Abandon All Hope, Ye Who Enter Here!

The freshmen Greek ban continues.

The freshmen Greek ban continues.

As joyous hordes of freshmen storm our campus, roaming its halls in ‘shmobs hungry for a taste of the Dartmouth social scene, the class of 2017 returns to campus with the knowledge that it is no longer unique. What began as an experimental attempt to decrease underage drinking has continued this year: the class of 2018 will be the second class in Dartmouth history to be denied the opportunity to attend Greek parties and events that serve alcohol during its first six weeks in this lonesome New Hampshire town.

The policy will continue as it did last year, with a few technical and wishful cultural changes. The new Greek Board on Accountability will now oversee compliance, ensuring that no freshmen enter Greek houses that serve alcohol unless for a specific nonalcoholic event. Consequences for fraternities in violation of this folic will include fines, while freshmen who trespass will be forbidden from rushing until the end of their sophomore year. Many organizations involved have also renewed calls for more “dry” events aimed at freshmen.

While students and administrators alike have expressed a plethora of opinions regarding the freshmen fraternity ban, the statistics show a clear trend… or at least appear to do so. All key indicators of alcohol related incidents are at record lows. Most significant was the drop in Good Samaritan “Good Sam” calls, whereby students can report dangerous levels of intoxication in their peers with immunity (aside from mandatory training for the reported party). These dropped from 48 calls in the fall of 2012 to 37 in the fall of 2013. While champions of the fraternity ban claim these statistics show its effectiveness, others propose that they represent a disturbing trend, in which freshmen are more reluctant to seek official help for dangerous incidents occurring during unsupervised dormitory parties.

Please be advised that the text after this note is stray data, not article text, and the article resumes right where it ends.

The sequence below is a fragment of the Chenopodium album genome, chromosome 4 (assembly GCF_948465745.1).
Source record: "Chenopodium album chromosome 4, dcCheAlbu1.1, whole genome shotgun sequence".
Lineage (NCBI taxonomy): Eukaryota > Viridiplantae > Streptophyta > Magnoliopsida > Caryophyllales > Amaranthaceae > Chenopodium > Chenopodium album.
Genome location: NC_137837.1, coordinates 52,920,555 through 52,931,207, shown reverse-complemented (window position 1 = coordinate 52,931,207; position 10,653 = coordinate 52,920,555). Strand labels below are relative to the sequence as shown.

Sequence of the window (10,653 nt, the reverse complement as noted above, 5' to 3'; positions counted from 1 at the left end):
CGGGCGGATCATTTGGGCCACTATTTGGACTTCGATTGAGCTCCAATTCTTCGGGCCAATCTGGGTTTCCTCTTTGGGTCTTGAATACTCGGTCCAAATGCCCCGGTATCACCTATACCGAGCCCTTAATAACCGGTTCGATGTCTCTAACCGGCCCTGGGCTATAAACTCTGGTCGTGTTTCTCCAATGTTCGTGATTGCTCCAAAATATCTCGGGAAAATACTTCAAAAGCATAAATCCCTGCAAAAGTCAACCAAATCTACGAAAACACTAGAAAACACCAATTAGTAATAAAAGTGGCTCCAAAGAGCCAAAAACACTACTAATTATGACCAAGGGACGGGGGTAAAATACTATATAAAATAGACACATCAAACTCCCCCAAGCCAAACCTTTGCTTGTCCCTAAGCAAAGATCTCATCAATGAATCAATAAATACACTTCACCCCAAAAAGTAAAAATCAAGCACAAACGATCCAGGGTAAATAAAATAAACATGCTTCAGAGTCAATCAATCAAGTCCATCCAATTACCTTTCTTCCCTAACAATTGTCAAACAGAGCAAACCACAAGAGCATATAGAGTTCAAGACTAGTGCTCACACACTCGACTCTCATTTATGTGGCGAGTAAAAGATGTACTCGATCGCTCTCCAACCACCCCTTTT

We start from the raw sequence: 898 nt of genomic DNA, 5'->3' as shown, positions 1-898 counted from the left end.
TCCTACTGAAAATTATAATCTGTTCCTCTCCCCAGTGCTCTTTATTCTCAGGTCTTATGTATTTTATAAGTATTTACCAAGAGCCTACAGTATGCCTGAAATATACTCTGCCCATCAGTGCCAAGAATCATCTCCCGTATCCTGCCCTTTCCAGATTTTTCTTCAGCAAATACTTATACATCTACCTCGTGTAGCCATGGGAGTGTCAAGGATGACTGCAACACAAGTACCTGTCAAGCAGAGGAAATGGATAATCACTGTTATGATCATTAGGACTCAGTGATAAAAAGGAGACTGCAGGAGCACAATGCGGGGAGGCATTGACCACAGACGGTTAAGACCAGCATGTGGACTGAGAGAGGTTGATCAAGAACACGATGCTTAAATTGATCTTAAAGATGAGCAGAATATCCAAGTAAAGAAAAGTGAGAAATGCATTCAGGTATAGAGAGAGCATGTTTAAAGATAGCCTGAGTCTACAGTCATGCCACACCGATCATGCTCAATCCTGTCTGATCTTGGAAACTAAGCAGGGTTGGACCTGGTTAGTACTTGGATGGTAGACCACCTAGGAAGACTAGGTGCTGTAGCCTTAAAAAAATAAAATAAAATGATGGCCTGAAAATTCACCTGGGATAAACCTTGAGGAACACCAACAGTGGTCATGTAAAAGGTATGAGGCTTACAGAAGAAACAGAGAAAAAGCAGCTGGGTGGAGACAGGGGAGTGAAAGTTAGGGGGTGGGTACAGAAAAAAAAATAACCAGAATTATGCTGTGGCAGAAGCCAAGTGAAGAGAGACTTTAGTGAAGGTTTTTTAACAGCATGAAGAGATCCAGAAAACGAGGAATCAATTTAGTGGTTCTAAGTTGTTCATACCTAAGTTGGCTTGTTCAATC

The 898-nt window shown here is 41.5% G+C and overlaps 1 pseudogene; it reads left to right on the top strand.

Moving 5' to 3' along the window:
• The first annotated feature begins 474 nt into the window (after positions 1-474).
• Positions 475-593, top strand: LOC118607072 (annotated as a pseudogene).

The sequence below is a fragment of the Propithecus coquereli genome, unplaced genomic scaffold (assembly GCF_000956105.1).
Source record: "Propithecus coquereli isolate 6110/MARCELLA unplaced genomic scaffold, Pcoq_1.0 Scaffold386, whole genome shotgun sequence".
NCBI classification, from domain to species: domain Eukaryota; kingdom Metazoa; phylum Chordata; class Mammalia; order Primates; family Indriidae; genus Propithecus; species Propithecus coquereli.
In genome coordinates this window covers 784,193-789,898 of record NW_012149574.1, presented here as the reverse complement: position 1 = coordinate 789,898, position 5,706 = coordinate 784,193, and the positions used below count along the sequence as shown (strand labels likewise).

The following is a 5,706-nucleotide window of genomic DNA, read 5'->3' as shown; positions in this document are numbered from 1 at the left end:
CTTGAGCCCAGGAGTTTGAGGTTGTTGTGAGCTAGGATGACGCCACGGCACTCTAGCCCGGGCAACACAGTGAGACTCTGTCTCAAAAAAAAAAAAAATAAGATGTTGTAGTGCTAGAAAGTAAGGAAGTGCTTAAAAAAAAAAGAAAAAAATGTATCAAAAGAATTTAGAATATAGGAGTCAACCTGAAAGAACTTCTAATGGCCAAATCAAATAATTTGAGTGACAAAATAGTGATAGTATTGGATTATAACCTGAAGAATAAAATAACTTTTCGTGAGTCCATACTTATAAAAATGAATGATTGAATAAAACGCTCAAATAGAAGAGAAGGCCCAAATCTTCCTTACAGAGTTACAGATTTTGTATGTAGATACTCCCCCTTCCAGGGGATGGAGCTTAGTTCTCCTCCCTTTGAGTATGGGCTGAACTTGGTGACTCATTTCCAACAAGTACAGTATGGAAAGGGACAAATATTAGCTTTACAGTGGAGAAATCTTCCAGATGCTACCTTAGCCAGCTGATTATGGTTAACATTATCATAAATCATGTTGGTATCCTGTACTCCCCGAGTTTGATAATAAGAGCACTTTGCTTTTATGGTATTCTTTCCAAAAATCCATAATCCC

While the ban itself is contentious, and many freshmen may be disappointed about these missed weeks of fraternity life, all can agree that it is important to continue to address the underlying issue of dangerous drinking. The Review encourages freshmen to stay safe and to take full advantage of the College’s safety resources, such as making the occasional Good Sam on their dangerously drunk buddies.